Credit Reference Agencies – what are they?

Tuesday 23rd Aug, 2022


Credit reference agencies (CRAs) are firms which are allowed to collect and keep information about consumers' borrowing and financial behaviour.

If you’re an adult living in the UK, it’s more than likely that your name and details are held in the files of the three main credit reference agencies: Experian, Equifax and TransUnion.

When you apply for credit or a loan, you sign an application form which gives the lender permission to check the information the CRAs hold about you.  This will include:

  • public record information about you, such as electoral roll details, and any court judgments, such as County Court Judgments (CCJs) or records of bankruptcy against you;
  • credit account information – details of your current credit agreements (including whether you’re keeping up to date with your payments) as well as other credit agreements you have had in the past six years;
  • other credit checks.  Several applications for credit in a short space of time may indicate that someone is over-stretched, or possibly a victim of fraud.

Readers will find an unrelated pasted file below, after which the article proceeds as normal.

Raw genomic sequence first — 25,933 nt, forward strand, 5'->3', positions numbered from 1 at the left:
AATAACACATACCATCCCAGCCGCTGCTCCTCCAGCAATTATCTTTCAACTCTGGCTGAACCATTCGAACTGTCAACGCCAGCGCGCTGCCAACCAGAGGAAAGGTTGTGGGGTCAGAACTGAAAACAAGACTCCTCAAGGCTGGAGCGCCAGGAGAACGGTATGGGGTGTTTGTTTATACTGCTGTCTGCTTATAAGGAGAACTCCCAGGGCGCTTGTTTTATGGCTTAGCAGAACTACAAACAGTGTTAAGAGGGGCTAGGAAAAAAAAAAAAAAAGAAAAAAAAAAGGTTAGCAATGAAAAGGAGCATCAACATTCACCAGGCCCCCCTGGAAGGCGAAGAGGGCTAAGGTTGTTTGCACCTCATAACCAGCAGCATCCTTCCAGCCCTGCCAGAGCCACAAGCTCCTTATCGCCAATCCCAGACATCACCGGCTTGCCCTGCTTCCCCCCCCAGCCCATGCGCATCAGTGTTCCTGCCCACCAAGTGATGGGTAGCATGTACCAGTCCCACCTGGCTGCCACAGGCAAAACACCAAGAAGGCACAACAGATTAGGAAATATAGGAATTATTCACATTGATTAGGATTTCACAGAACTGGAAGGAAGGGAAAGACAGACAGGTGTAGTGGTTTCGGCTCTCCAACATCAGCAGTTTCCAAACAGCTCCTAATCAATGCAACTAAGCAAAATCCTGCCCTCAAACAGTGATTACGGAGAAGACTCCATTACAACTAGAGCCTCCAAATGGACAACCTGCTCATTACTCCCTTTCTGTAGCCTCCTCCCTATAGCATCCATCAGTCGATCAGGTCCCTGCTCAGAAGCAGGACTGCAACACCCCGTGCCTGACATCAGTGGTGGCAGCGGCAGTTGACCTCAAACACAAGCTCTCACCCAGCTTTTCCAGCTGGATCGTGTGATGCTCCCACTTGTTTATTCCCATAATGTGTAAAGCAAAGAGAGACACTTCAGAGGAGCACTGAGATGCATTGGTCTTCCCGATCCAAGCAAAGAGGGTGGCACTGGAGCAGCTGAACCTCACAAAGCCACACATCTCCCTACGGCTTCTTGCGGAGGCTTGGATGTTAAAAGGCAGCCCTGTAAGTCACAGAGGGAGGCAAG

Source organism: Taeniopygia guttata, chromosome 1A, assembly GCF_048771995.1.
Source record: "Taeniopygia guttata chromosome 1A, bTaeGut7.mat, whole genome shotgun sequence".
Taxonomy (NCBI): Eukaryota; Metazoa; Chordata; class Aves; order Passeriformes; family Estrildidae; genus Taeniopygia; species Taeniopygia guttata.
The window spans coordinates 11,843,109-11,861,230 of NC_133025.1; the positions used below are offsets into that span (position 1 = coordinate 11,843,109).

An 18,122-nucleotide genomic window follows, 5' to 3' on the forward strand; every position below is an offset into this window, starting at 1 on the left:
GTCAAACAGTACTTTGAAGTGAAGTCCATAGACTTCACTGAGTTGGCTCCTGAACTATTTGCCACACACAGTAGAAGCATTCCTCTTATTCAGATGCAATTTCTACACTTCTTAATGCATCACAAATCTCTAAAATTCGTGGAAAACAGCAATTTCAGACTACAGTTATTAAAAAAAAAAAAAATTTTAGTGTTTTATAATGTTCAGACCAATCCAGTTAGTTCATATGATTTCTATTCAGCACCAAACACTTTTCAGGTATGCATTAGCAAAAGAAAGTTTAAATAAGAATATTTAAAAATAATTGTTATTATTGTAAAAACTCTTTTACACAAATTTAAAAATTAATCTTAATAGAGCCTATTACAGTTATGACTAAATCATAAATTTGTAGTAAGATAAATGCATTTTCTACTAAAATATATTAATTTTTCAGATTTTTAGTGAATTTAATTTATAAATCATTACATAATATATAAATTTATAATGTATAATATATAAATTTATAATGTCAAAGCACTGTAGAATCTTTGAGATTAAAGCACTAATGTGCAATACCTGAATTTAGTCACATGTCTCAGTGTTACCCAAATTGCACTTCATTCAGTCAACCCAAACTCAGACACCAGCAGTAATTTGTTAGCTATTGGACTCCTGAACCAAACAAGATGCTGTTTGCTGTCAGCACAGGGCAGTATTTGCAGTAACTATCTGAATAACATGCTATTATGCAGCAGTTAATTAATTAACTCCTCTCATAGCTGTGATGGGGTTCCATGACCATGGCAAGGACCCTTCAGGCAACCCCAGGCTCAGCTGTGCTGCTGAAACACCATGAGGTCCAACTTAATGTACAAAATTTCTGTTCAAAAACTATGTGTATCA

Each CRA holds a file on you (called a credit report or credit file), but the information held by each might not be exactly the same.  That’s because they may have different information from different credit providers, although there is quite a lot of overlap between them.

It’s your legal right to see your credit file and to correct anything in it that you can prove is wrong.  By law, all CRAs have to provide you with a copy of your credit report for free.

It is a good idea to ask to see your credit report occasionally. Mistakes can happen, but you can put them right.  Don't worry that agencies hold ‘secret’ information about you. You can see the same information that the lenders can obtain in your name. And don't apply for several credit cards or loans at once. It may have a negative effect on your credit record.

You can check your credit report online as follows:

If you’d prefer a paper copy of your credit report, you can contact the CRAs direct:


This article is for general information only and does not constitute financial, legal, or any other form of advice.



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